Simple Tastes, 10.5 x 32 inches, acrylic on board. Joe Seme’s painting of wine labels and corkscrews hangs on his dining room wall, painted by
the artist to look like brick and mortar.
DURING a two-week trip to Europe in 2013, Seme and Sam
purposely got lost in the French countryside. There were
sun-drenched antique stores painted in accents of classic
blue, later displayed in Bayeux Antiquities. Two flowerpots
with bright red blooms first made the perfect photograph
for Sam to capture, and later a Christmas gift to her in Seme’s Trente-Huit.
While his recent work seeks to recreate those memories in vivid detail,
Madelaine Francois’ Favorite Chair stands out.
“Sam and I were wandering around the French countryside and drove
through this courtyard and there were these two huge barns full of
antiques and a 17th-century manor, a typical French three-story stone
house,” he says. “The proprietor came out, I spoke a little French, she
spoke a little English. At the end of the conversation, Sam bought a button
hook and I a corkscrew. She invited us inside her home; I had always want-ed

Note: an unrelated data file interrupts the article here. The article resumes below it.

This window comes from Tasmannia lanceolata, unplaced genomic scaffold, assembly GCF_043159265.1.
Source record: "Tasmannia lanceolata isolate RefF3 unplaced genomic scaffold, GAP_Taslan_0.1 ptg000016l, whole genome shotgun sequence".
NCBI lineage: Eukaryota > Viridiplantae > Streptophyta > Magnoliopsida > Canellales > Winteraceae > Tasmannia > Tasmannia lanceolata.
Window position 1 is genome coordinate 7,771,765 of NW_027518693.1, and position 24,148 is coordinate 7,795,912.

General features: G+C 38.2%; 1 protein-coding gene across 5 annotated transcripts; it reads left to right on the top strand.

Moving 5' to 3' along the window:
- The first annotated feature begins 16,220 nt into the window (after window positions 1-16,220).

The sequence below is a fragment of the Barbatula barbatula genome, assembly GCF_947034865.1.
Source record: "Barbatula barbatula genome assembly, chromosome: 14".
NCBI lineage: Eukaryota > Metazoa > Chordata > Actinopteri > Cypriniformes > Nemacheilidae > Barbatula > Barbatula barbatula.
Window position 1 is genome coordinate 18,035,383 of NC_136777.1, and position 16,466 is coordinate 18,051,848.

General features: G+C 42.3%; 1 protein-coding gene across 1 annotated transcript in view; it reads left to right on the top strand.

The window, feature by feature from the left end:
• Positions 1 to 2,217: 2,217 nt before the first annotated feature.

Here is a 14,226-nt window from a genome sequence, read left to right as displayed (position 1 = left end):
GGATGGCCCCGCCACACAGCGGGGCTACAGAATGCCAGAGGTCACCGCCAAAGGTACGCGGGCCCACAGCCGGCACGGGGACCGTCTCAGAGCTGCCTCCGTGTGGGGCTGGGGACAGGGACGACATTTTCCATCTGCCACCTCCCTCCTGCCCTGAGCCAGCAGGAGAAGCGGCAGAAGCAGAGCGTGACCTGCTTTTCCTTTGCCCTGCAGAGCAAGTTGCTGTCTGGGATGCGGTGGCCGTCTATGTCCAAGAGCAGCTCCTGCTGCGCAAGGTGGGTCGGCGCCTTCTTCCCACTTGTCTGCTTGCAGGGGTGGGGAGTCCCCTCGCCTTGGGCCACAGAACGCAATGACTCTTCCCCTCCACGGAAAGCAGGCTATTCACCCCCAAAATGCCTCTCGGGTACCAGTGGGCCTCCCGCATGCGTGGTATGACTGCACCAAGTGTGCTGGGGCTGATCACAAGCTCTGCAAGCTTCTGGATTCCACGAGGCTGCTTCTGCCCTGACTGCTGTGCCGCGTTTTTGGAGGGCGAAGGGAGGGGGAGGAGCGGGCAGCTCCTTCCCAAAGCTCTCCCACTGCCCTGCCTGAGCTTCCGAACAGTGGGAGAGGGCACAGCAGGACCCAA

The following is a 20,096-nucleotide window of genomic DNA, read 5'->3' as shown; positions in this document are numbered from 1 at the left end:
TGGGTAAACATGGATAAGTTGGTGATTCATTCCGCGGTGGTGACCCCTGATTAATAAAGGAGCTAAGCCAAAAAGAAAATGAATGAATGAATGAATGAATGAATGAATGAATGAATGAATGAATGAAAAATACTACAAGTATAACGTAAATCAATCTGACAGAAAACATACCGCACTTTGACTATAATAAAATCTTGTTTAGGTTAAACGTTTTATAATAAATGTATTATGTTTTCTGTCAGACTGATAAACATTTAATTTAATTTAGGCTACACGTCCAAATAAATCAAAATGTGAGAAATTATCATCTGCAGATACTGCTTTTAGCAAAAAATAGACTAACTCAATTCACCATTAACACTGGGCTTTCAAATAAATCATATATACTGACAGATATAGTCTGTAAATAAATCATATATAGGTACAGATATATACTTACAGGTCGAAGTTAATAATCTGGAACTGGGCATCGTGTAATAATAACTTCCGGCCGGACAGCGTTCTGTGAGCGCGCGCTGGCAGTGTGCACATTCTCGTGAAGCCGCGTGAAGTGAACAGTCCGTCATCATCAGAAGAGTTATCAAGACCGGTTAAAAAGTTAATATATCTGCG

to go into a French manor house. Sam was sitting there taking pictures
and in this hallway was her favorite chair.”
Usually referencing a photograph, Seme recreates imagined worlds of
meticulous landscapes with artistic license, sometimes moving a build-ing
or two closer to the water like seen in Southport Geraniums. For Bay
Rider, his friend provided the sprawling green lawn and water view of the
Chesapeake Bay, but Seme’s love for antiques inspired a new narrative,
featuring the Uncle Sam weathervane in the American Museum of Folk Art.
“I photographed his view from his den window then I pulled up the
photos of the weathervane and painted it as if it were in his yard,” Seme
Hyperrealism features work in vivid, sometimes excruciating detail.
He notes Sam was a gifted photographer, and much like how the eye
sees light and shadows, Seme’s realistic scope is required while not
“I’ve always liked things that have a story,” he says. “Like my painting
Iron Sam. I look at that and wonder how many hands have squeezed it.”
Iron Sam, painted in “trompe l’oeil” (deceive the eye) style, lent its own
anecdote after gallery viewers tried to scrape off a painted piece of dust.
Seme laughs, “In the early days I had to put glass on everything
because people couldn’t keep their fingers off.”
Seme’s awards include the Duck’s Unlimited Artist of the Year, and
his work has been showcased at Winston-Salem’s Southeastern Center
for Contemporary Art’s Realist Invitational. But his favorite work is Simple
Tastes, a painting featuring wine labels and antique corkscrews, which he
calls his labor of love.
36 november 2021